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35岁才准生小孩?日本企业规定结婚生育年龄 Japanese workers are being emailed schedules telling them when they can get pregnant

中国日报网 2018-04-08 09:00




Japanese workers are being given schedules dictating when they can get married or give birth, it has been revealed.

The disturbing trend first came to light after a nursery worker's husband spoke out to say his wife was being bullied by her boss for getting pregnant 'out of turn'.

Since then dozens of other women have come forward to share similar stories, with one 26-year-old woman saying she was told to wait until 35 to conceive - despite already suffering from fertility issues.

The initial complaint came in a letter to newspaper Mainichi Shimbun last month, from the husband of a woman who works at a nursery in Aichi Prefecture.

He wrote: 'Eight months into our marriage, in January of this year, we found out that my wife was pregnant.

'My wife, who is a child care provider, appeared glum and anxious over the news.

'The director at the child care center where she works had determined the order in which workers could get married or pregnant, and apparently there was an unspoken rule that one must not take their "turn" before a senior staff member.

'My wife and I went together to apologise. "We're sorry we got pregnant," we said.

'The director grudgingly accepted our apology, but since the next day, has been chiding my wife with harsh words, such as, "How could you so selfishly break the rules?"

'My wife feels guilty thinking about the hard labor conditions of her colleagues.'

While the man admits 'we are at fault for not planning well' he goes on to ask: 'Who benefits from having their "turn" to have children dictated, and following those rules?'

The letter prompted a national outpouring of sympathy and confessions from other workers that they were being forced to live by similar rules.

Toko Shirakawa, a journalist who specialises in Japan's low birth rate, said the policy is common in workplaces where the majority of staff are female to make sure the workload is spread evenly.
专门报道日本低生育率的记者Toko Shirakawa说,这种政策在女职员占多数的公司很常见,目的是确保工作量均匀分配。


In another case, a 26-year-old working at a cosmetics company in the Tokyo suburb of Mitaka said she was sent an email mapping out the marriage and birthing schedule for herself and 22 female colleagues.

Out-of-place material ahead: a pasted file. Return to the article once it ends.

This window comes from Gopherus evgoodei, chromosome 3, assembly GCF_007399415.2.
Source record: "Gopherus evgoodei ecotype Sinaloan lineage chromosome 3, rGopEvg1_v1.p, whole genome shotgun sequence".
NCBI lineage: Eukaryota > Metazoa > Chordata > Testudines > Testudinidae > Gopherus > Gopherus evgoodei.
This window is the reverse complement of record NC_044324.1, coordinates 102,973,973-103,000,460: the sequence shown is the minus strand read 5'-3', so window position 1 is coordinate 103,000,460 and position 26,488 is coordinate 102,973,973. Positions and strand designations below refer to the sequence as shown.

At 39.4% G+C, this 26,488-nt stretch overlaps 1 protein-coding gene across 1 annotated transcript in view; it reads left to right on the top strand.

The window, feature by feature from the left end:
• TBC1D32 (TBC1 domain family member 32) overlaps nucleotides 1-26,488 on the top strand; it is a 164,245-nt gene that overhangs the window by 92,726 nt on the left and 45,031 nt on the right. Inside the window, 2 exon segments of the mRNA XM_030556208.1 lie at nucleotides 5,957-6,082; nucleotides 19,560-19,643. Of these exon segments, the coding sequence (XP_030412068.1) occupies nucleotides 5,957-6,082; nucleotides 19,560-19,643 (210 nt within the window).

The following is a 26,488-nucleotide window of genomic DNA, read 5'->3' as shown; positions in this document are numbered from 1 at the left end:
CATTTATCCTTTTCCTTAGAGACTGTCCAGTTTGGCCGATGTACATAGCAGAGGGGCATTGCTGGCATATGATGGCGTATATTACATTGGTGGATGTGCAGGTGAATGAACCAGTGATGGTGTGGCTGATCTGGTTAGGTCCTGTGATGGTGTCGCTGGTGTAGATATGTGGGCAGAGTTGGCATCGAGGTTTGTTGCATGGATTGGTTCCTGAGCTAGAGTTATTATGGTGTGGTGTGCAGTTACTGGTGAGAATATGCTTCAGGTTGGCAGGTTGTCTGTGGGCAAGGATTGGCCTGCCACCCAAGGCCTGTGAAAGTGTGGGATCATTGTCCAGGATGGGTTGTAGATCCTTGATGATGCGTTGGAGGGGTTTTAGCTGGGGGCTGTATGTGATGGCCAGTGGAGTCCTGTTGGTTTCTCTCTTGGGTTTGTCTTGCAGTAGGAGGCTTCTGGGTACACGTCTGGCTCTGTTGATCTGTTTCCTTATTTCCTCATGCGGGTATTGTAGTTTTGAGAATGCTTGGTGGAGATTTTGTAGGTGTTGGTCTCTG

The email also came with a warning that 'work gets backed up if four or more people take time off at the same time. Selfish behavior will be subject to punishment.'

She was then told by a supervisor that she would have to wait until age 35 before getting pregnant, despite suffering from fertility issues.

'How are they going to take responsibility if I put off getting pregnant and lose my chances to have children altogether?,' she said.

Japan is notorious for its tough working conditions and punishing schedules which have led to some staff dropping dead on the job.

Miwa Sado, 31, a journalist for public broadcaster NHK, died in 2013 from heart failure after logging 159 hours of overtime in a single month.
31岁的Miwa Sado是公共广播公司NHK的记者,2013年她因为在一个月内超时工作159个小时,导致心脏衰竭而死。

The country even has a word - karoshi - which means 'death from overwork'.

That culture has left precious little time for raising a family and is rapidly causing a population crisis, with fewer babies born last year than at any time since records began in 1899.

In turn, that places more pressure on workers as they have to take on increased duties to make up for the declining numbers of staff.

The government has vowed to tackle the problem by raising the fertility rate from its current 1.44 children per woman to 1.8 children per woman by 2025.

Japan now provides free education, has expanded nursery care, and allows fathers to take paternity leave in order to tackle the problem.

Local governments have even set up speed-dating services across the country to get people to partner up.


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